Clinical trials are research studies that are performed on human beings, either healthy volunteers or diseased patients. Each clinical trial is done to answer the scientific questions and to find out the better ways to prevent, diagnose or treat a disease, syndrome, or disorder and also to compare a new treatment with that which is already available and is in use. For the successful conduct and completion of a trial, patient recruitment is a critical and challenging step. Without patients, clinical research doesn’t happen. Medical advances depend on their participation. Sometimes due to the following mistakes, patient recruitment gets affected that results in the delay in the completion of the trial, thus also affecting the CRO’s and Sponsors relationship. These mistakes along with steps to correct them are given below:

1. Complex Protocol:

A complex protocol is one of the reasons that participants refuse to participate in the study. Protocol preparation is the first and critical step in the designing and conduct of the clinical trial. If the protocol is too complex then the study won’t apply to a significant portion of the patient population. Complexity in the protocol can cause confusion for study subjects and if people will not understand the protocol, they would not like to participate, no matter how beautifully the things are designed or executed. So the protocol must be simple and should be designed by incorporating the patient’s perspective, to promote enrollment and realistically reach the available population.


2. Incomplete information:

Incomplete information in the recruitment material (ICF (Informed Consent Form), CRF (Case Record Form), etc.) is another cause. If the recruitment material doesn’t reflect the motivations of participants, then people would not like to participate. The person dealing with people or patients should know that why people do and don’t enroll for clinical trials. Recruitment materials should reflect the intent of the study.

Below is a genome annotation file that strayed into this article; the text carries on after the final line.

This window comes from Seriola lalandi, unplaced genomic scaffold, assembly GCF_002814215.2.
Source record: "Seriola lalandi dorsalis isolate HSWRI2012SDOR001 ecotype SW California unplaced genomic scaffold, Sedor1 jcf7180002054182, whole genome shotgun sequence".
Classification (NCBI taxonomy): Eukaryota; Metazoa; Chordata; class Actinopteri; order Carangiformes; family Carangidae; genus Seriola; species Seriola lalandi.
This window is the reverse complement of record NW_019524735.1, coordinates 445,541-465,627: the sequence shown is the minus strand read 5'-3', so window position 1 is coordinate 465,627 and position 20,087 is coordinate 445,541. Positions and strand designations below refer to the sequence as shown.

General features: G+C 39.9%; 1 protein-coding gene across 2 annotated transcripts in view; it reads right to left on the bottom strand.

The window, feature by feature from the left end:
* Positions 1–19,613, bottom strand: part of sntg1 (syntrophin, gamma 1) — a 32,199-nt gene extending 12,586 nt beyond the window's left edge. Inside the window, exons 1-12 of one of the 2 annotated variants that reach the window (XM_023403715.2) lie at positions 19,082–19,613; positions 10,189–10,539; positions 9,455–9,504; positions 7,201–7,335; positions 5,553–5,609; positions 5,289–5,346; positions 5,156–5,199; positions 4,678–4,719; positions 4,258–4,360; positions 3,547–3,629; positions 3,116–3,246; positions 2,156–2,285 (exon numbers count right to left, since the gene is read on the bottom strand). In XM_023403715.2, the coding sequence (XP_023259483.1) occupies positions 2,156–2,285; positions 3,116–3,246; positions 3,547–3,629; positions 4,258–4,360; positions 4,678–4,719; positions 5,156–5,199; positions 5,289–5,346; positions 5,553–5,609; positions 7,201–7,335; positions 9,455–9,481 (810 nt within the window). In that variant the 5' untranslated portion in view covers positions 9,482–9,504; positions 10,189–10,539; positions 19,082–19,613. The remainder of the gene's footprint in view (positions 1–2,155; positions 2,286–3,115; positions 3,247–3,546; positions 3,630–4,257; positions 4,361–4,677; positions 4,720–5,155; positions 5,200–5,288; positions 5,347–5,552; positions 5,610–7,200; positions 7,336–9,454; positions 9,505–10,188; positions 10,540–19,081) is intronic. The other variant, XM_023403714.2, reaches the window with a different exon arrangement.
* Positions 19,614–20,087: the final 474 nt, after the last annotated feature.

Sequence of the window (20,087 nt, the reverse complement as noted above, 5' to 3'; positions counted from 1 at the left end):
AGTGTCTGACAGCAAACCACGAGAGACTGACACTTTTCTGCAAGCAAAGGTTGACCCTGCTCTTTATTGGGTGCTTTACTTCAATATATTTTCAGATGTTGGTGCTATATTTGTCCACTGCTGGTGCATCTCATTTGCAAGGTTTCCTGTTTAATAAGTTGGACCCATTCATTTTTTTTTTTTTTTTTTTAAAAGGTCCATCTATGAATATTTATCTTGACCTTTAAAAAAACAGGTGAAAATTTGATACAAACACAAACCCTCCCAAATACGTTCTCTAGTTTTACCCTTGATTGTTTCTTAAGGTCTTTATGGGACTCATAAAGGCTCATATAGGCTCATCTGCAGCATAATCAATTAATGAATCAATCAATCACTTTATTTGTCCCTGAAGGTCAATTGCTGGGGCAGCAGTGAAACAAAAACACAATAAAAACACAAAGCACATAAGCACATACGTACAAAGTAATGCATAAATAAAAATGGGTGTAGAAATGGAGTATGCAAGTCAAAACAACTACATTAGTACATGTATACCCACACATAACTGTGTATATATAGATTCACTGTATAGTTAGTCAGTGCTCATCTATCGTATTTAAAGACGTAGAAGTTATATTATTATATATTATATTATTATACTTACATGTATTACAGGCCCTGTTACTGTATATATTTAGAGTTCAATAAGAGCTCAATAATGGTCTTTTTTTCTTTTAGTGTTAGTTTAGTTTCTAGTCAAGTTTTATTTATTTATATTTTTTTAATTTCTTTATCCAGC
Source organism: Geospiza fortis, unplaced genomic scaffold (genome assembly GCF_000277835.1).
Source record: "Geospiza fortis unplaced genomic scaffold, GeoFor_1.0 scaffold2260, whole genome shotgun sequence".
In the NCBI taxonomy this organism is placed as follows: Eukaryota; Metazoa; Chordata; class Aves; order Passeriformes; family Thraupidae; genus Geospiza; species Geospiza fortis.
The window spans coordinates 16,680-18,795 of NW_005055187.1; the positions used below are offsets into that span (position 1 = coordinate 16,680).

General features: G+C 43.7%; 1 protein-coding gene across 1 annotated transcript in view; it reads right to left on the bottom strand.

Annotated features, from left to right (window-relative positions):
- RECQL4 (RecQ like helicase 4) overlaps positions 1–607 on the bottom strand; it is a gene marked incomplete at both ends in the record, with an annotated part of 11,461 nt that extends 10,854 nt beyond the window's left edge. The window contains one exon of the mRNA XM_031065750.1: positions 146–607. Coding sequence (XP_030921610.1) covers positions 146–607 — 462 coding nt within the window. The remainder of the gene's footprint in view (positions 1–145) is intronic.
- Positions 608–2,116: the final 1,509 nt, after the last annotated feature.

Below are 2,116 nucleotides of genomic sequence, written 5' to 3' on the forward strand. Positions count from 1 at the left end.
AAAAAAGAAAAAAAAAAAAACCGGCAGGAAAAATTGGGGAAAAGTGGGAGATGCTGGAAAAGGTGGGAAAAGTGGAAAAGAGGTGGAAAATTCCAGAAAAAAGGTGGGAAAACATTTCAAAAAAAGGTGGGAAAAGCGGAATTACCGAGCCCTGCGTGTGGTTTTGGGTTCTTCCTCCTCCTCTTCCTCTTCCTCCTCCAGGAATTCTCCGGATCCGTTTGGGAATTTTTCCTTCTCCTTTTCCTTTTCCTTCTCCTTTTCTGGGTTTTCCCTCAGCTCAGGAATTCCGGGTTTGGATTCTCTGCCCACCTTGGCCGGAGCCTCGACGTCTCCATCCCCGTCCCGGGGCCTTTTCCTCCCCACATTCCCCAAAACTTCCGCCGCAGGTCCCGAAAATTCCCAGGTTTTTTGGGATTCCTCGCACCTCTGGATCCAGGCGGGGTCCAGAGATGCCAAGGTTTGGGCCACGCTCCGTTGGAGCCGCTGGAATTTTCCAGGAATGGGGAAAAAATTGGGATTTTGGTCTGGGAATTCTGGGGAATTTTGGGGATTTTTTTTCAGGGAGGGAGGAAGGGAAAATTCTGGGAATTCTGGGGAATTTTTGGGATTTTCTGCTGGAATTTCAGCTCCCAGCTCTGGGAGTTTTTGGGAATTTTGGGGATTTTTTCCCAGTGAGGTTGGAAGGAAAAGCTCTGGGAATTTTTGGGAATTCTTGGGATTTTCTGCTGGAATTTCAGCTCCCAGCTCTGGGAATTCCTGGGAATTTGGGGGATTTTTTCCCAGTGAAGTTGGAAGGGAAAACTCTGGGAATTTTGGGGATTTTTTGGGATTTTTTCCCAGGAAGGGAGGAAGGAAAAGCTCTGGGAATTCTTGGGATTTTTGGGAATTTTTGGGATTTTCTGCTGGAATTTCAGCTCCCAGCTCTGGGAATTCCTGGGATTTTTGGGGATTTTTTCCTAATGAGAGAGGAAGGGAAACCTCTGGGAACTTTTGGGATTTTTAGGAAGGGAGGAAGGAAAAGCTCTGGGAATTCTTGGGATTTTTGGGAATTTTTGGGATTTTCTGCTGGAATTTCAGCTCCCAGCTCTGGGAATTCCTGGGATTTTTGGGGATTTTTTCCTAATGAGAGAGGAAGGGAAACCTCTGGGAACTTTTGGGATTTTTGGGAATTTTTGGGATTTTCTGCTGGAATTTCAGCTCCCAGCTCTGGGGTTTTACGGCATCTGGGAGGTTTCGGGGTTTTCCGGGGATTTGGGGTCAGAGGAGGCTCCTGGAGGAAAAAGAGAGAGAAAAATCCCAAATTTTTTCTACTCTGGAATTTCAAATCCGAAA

3. Research Specifications of Inclusion and exclusion criteria:

A common mistake is the lack of research subject specifications i.e. inclusion and exclusion criteria. These criteria help other researchers to understand that why current results might differ from other published studies. For example specify the gender, parameters to assess for screening, etc. With too many inclusion/exclusion criteria requirements, willing people often are not able to participate because they don’t qualify. So the subject specifications must be clear, needful, and related to the study only.


4. Awareness of clinical trials:

Lack of awareness about clinical trials among the people may be one cause that they don’t participate in the study. If more people know about clinical trials, then there would certainly be more participation. So, it is important to educate the people about the clinical trials through pamphlets, brochures, media, etc. The encouragement from physicians, pharmacists, family, friends, and others can influence the decision of the people to participate.


5. Uncertainty about Patient Safety:

Fear about the outcome of the study may also force the people not to participate in the study. Unknown outcomes, uncertainty if a new treatment can help them, being experimented on, possible side effects, and receiving a placebo instead of an actual treatment are a few common fears of the people. As patient safety is the priority, so by ensuring patient safety, one can motivate the people to participate in a trial.


6. Communication between Participants & CRC:

Lack of communication between the participant and the person dealing with the participant is also one reason. It’s also important for the CRC or PI to be prepared to answer the questions that result from the promotion of study materials. If the person dealing with the subjects (PI (Principal Investigator) or his designee, CRC (Clinical Research Coordinator), etc.) would not be able to answer or clarify the doubts of the people, then they won’t participate in the study. So PI or CRC should have complete knowledge about the trial and should be able to clarify the participants’ doubts. CRC must inform the participant about the follow-up visits and should take the feedback from the participant on each follow-up, about any side effect, if they felt.


Inability to track the results may be one of the biggest mistakes that can be made in patient recruitment. It’s important to ask each participant that how they heard about the study. Sites can use metrics and analytics as hard data to justify why they need an increased advertising budget. So by analyzing what was effective and what didn’t work, helps to plan future recruitment, knowing what to continue doing and what to do to avoid making the same mistakes.



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